Less than a year later, after his honeymoon night at the lavish Monteleone hotel on Royal street, he took his wife for a week’s sojourn at the even more elaborate casinos lining the Gulf Coast of Mississippi.  Unfortunately, the Gulf offered him and his suit a deep losing streak during their visit, and when passing back through New Orleans, the couple was forced by newly-limited finances to stay in cheaper, gender-specific dorm rooms at the YMCA, my father separated from his new bride.

I had brushes with gaming myself, though often secondarily.  In my first real weeks away from home at university, I can remember being taught to gamble by my freshman roommate Sal, a seventeen-year-old mob-connected jockey from LaPlace, just west of New Orleans.  Besides regular calls to his bookie, Sal played barroom pinball on glass-topped machines with grids of slots for the balls, and a game that in those days surreptitiously paid off.  You matched the patterns of the moving screens to be awarded points, brought the bartender over to witness your triumph – the points won were numerically indicated in a tiny window -- and clear the game.  He then paid you off at a nickel a point.  For those first months of my higher education, Sal’s finesse with the metal spheres furnished our off-campus meals and then some.  He was a generous winner.

But Sal also gambled with his grades, flunked out after that initial Fall semester, and drew a low number in the draft lottery.  He was immediately conscripted into the Marines for basic training and then sent to advanced warfare schooling.  Sal somehow survived the weeks of training and discipline, and after ten weeks was deployed to Viet Nam.  Within only one more week his cousin called to say Sal’s body was being shipped home in a box.

In Orleans parish (county) gambling was illegal, except for the ponies and covert operations like the pinballs.  The laws read likewise in neighboring Jefferson parish, but out there on the bayou, things were a lot looser.  At school I was always in the company of musicians, even though most of them at this point in time were horn players.  Trumpets and ‘bones,  saxes and clarinets, all made good money in that day.  And college kids played for lots less than union-scale older journeymen, so they all were able to work their way through school without scholarships.  By my sophomore  year, thanks to a saxophonist roommate, I was a regular at  the massive tents arrayed along Airline Highway, near the late Sal’s home in LaPlace, Louisiana.  And I didn’t even have to pay the cover charge, as I was “with the band”.  A roadie to a horn band.  I was in heaven.

The tents, guarded by Deputy Sheriffs, were completely illegal.  And completely under the elected Sheriff’s protection.  You paid a cover charge to gain entrance at any age, the rule being that if you were tall enough to get your money over the bar, you were old enough to drink.  There were always great bands playing, and my bud backed up some of the true legends of the New Orleans R&B scene.  He also played in the five-piece bump-and-grind burlesque bars on Bourbon street, but that is way another story.  In the tents there was a free buffet, and you could gamble if you want.  I mostly ate and drank and listened to the music.  The tables never seemed to call me, and I felt no worse for the fact.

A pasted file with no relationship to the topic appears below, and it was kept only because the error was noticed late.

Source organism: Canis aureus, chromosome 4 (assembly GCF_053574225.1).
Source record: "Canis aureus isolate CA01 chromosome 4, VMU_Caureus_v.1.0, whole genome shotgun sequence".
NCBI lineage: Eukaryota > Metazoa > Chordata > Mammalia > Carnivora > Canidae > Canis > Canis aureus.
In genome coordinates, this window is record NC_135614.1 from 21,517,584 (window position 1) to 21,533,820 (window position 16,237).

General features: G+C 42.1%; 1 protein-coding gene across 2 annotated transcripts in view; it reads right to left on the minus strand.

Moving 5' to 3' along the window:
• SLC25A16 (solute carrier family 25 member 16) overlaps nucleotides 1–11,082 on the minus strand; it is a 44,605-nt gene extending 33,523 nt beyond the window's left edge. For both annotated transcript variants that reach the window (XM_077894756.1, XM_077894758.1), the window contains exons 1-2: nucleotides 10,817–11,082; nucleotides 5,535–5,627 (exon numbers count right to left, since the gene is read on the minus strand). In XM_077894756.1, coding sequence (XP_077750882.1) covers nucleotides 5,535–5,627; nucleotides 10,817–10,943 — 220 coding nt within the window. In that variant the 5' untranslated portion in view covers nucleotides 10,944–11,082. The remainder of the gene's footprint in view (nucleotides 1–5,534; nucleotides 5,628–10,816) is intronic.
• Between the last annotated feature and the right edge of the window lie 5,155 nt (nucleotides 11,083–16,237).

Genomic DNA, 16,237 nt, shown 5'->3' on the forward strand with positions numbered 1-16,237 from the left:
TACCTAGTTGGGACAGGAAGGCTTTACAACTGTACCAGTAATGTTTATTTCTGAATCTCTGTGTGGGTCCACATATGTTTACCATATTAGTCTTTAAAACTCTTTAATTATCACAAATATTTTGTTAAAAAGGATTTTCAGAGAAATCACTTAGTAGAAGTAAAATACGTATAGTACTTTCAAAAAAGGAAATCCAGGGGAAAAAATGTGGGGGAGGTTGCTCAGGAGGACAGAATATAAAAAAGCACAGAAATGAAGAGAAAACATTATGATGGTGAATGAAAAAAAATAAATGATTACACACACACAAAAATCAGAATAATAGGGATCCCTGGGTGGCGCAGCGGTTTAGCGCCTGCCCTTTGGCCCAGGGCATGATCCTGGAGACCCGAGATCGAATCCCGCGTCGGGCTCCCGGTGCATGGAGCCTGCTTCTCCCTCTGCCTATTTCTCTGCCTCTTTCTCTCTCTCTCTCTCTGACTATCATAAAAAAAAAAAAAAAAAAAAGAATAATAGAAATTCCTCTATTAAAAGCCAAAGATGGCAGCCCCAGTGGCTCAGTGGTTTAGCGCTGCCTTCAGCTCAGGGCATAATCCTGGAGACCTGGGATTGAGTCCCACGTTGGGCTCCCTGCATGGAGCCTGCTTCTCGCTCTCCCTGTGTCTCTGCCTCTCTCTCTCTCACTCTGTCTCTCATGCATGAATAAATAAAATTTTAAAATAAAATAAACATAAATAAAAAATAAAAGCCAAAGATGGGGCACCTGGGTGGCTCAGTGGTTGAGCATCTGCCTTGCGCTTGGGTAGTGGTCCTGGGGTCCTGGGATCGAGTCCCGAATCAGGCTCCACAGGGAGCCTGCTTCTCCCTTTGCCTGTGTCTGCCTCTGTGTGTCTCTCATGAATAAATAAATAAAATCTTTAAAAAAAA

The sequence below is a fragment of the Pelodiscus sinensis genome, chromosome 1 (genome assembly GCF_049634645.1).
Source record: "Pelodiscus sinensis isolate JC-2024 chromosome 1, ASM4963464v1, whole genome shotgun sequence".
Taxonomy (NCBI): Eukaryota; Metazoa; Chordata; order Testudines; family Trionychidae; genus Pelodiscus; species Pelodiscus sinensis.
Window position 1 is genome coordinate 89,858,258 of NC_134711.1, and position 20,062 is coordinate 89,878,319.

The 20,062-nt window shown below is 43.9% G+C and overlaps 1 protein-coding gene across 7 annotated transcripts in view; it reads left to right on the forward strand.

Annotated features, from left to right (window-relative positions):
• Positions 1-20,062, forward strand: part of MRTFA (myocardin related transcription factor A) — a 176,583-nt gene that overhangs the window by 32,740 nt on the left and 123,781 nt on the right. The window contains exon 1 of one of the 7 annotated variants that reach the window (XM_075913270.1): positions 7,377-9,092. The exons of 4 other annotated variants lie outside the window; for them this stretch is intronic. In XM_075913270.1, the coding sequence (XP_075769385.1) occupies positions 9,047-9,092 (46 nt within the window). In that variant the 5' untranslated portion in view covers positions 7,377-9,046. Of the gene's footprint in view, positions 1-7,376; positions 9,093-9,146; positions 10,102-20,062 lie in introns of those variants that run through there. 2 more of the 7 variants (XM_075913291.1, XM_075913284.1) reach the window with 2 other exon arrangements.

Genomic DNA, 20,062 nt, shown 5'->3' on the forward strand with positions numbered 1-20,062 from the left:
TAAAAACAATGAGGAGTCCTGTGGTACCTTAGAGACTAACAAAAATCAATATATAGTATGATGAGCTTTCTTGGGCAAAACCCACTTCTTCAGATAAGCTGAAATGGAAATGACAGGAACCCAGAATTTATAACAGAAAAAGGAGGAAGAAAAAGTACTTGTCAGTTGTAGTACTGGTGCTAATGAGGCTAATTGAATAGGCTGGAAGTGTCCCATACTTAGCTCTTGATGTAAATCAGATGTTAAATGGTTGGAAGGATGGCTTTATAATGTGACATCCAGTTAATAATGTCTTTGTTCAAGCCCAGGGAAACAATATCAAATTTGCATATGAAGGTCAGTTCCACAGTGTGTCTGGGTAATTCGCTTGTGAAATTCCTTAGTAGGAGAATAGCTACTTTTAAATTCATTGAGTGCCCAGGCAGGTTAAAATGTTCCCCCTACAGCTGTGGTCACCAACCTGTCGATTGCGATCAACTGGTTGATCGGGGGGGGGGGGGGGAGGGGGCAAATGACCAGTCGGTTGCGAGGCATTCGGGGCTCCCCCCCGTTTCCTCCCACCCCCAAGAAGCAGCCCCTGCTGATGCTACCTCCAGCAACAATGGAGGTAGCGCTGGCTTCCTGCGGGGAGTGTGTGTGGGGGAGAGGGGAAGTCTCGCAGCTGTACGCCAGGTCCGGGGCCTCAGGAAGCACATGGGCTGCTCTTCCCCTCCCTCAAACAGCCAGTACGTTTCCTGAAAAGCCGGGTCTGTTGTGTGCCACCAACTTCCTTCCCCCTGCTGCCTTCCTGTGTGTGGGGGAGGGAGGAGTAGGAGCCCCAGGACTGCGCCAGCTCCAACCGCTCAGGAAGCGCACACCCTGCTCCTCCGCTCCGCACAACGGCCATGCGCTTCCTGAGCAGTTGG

There actually was an earlier precedent in my own life, even before I came under Sal’s sway.  I had walked into the century-old Tujague’s on New Orleans’ Decatur street the day after my high school graduation, part of a week’s residency in the fancy Saint Charles Hotel, a  graduation present from my proud parents.  At that point the Tuj was a gaming paradise.  If you were a regular – and after two days I was, seventeen or no – when you ordered a drink you were offered The Cup.  Inside that leather cylinder there were five dice, or die.  If you accepted The Cup, you shook the die and rolled out a spread, which was then counted like a hand of five-card stud.  Two threes and three ones, a full house aces high.  Then the bartender rolled against you. If your cup “hand” was higher than his, you paid nothing for the drink.  If the bartender won, you paid double.  I never ever took The Cup either.  And consequently could not afford to become a drunk.

It was a great time to be alive.  And then one group of Federal cops started enforcing gambling laws, another set of health officials decided that the bookies could no longer bring their dogs into the bar, and yet another decided that if the tents along the Airline didn’t at least start paying taxes on their income, the state would get no more money for roads.  All the fun stuff shut down.

But eventually legal casinos opened, legal lotteries were engaged and publicized, and some of the bookies adapted to this new way of life.  I would like to re-introduce one of them, a gentleman now passed into the great VIP room up above, as an individual who might bring larger lessons to our continually-gambling heads of state.